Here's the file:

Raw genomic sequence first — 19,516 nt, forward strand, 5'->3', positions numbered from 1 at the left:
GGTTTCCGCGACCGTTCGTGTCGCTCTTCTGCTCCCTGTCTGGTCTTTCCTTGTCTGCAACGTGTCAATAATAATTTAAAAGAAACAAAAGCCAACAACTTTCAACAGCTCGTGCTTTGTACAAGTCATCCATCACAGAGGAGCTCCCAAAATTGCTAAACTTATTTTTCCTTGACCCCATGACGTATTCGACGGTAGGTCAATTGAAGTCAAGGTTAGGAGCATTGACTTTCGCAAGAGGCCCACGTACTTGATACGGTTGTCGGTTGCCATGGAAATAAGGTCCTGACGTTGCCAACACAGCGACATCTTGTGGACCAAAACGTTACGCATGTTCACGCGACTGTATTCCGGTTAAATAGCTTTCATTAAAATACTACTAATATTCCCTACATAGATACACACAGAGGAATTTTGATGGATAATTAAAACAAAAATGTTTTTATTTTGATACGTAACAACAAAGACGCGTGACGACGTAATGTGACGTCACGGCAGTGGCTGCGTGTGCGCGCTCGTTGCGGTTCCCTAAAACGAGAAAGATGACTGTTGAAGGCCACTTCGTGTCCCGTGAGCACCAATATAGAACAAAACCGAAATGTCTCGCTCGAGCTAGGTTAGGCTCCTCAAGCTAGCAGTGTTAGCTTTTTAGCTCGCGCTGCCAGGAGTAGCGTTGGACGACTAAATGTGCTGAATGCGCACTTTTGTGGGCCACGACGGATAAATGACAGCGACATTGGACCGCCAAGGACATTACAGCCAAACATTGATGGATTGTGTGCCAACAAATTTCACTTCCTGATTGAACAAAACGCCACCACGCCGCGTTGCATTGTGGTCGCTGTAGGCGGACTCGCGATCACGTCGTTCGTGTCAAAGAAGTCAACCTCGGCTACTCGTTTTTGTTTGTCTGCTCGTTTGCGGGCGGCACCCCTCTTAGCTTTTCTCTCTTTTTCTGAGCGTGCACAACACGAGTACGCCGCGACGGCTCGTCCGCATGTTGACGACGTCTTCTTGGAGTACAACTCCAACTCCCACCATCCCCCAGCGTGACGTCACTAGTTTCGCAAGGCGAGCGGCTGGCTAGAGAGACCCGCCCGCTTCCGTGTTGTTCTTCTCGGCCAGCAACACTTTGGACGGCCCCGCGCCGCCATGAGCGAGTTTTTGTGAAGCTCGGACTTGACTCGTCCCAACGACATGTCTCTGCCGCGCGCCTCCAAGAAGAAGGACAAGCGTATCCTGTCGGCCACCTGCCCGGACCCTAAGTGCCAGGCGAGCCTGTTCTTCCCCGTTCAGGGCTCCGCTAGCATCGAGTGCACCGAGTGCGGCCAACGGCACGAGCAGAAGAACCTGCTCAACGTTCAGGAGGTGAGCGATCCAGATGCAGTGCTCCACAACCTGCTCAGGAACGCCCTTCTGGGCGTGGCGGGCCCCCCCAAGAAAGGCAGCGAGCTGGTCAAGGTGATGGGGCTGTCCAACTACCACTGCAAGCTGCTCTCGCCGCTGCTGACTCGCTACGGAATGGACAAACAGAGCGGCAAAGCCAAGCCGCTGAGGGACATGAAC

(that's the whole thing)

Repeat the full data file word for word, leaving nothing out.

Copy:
Raw genomic sequence first — 19,516 nt, forward strand, 5'->3', positions numbered from 1 at the left:
GGTTTCCGCGACCGTTCGTGTCGCTCTTCTGCTCCCTGTCTGGTCTTTCCTTGTCTGCAACGTGTCAATAATAATTTAAAAGAAACAAAAGCCAACAACTTTCAACAGCTCGTGCTTTGTACAAGTCATCCATCACAGAGGAGCTCCCAAAATTGCTAAACTTATTTTTCCTTGACCCCATGACGTATTCGACGGTAGGTCAATTGAAGTCAAGGTTAGGAGCATTGACTTTCGCAAGAGGCCCACGTACTTGATACGGTTGTCGGTTGCCATGGAAATAAGGTCCTGACGTTGCCAACACAGCGACATCTTGTGGACCAAAACGTTACGCATGTTCACGCGACTGTATTCCGGTTAAATAGCTTTCATTAAAATACTACTAATATTCCCTACATAGATACACACAGAGGAATTTTGATGGATAATTAAAACAAAAATGTTTTTATTTTGATACGTAACAACAAAGACGCGTGACGACGTAATGTGACGTCACGGCAGTGGCTGCGTGTGCGCGCTCGTTGCGGTTCCCTAAAACGAGAAAGATGACTGTTGAAGGCCACTTCGTGTCCCGTGAGCACCAATATAGAACAAAACCGAAATGTCTCGCTCGAGCTAGGTTAGGCTCCTCAAGCTAGCAGTGTTAGCTTTTTAGCTCGCGCTGCCAGGAGTAGCGTTGGACGACTAAATGTGCTGAATGCGCACTTTTGTGGGCCACGACGGATAAATGACAGCGACATTGGACCGCCAAGGACATTACAGCCAAACATTGATGGATTGTGTGCCAACAAATTTCACTTCCTGATTGAACAAAACGCCACCACGCCGCGTTGCATTGTGGTCGCTGTAGGCGGACTCGCGATCACGTCGTTCGTGTCAAAGAAGTCAACCTCGGCTACTCGTTTTTGTTTGTCTGCTCGTTTGCGGGCGGCACCCCTCTTAGCTTTTCTCTCTTTTTCTGAGCGTGCACAACACGAGTACGCCGCGACGGCTCGTCCGCATGTTGACGACGTCTTCTTGGAGTACAACTCCAACTCCCACCATCCCCCAGCGTGACGTCACTAGTTTCGCAAGGCGAGCGGCTGGCTAGAGAGACCCGCCCGCTTCCGTGTTGTTCTTCTCGGCCAGCAACACTTTGGACGGCCCCGCGCCGCCATGAGCGAGTTTTTGTGAAGCTCGGACTTGACTCGTCCCAACGACATGTCTCTGCCGCGCGCCTCCAAGAAGAAGGACAAGCGTATCCTGTCGGCCACCTGCCCGGACCCTAAGTGCCAGGCGAGCCTGTTCTTCCCCGTTCAGGGCTCCGCTAGCATCGAGTGCACCGAGTGCGGCCAACGGCACGAGCAGAAGAACCTGCTCAACGTTCAGGAGGTGAGCGATCCAGATGCAGTGCTCCACAACCTGCTCAGGAACGCCCTTCTGGGCGTGGCGGGCCCCCCCAAGAAAGGCAGCGAGCTGGTCAAGGTGATGGGGCTGTCCAACTACCACTGCAAGCTGCTCTCGCCGCTGCTGACTCGCTACGGAATGGACAAACAGAGCGGCAAAGCCAAGCCGCTGAGGGACATGAAC